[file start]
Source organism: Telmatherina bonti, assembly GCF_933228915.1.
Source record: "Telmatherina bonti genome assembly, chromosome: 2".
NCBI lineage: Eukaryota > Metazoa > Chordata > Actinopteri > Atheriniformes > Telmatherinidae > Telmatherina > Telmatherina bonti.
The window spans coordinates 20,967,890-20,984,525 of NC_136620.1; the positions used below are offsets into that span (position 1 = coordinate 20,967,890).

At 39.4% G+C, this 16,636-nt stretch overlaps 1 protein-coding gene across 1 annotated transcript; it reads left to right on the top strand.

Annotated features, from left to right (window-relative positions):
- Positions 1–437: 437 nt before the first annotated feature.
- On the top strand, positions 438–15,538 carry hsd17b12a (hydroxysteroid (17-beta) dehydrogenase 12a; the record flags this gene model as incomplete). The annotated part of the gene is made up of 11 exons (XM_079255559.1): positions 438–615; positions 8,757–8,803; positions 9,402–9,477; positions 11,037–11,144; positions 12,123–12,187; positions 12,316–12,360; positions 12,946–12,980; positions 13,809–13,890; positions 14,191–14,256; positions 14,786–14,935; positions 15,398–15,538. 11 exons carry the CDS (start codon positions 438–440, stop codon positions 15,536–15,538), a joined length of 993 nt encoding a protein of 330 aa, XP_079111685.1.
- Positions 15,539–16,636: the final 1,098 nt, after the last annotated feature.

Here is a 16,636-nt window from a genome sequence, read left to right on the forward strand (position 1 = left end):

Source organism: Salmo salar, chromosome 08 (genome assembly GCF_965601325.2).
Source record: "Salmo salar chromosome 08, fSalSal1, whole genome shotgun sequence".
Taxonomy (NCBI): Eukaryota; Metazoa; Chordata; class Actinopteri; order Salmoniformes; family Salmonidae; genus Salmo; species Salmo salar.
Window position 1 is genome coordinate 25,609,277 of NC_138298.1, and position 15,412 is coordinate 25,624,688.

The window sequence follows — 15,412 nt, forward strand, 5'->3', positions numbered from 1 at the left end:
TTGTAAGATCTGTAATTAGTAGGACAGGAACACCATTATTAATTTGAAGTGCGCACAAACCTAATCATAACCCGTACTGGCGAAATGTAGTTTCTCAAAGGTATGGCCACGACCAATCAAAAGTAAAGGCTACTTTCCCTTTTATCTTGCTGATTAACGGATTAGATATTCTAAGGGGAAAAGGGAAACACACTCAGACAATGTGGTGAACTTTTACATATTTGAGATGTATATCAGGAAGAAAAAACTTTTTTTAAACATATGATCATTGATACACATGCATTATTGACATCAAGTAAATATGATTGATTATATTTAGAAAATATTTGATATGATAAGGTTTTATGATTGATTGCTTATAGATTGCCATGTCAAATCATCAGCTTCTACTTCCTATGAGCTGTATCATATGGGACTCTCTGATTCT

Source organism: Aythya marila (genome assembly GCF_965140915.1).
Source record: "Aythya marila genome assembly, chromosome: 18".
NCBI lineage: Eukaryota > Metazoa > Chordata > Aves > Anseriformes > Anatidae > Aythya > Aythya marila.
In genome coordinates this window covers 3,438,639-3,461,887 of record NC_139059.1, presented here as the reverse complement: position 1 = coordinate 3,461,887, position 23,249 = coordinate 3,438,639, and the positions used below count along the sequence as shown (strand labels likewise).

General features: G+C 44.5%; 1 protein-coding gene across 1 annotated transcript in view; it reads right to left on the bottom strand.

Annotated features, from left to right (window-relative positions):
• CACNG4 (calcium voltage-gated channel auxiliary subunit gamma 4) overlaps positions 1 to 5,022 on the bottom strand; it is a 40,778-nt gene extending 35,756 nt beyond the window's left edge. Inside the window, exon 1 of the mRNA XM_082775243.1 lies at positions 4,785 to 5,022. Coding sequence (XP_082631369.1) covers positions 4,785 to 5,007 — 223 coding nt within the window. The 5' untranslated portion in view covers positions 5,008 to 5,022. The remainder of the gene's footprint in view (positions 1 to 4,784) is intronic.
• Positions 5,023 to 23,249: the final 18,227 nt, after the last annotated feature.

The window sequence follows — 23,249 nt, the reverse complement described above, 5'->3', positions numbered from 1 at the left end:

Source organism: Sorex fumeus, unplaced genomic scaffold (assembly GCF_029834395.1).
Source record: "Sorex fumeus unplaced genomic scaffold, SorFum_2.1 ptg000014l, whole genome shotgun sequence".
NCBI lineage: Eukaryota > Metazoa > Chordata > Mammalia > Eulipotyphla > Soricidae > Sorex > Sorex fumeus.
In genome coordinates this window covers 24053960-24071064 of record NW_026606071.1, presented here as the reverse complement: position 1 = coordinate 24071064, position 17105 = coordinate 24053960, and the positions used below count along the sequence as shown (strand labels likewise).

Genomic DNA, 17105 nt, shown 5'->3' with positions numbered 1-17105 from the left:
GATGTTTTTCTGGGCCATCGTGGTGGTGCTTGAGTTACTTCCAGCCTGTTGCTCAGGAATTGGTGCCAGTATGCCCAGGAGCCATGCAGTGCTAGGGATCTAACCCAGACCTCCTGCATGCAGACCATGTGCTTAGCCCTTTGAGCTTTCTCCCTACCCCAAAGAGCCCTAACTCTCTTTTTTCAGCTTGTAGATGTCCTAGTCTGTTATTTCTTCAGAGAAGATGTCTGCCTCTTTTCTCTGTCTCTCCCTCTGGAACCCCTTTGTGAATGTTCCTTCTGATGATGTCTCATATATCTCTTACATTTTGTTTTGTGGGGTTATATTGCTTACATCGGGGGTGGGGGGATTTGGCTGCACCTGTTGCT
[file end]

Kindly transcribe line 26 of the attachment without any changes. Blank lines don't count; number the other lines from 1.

Source organism: Sorex fumeus, unplaced genomic scaffold (assembly GCF_029834395.1).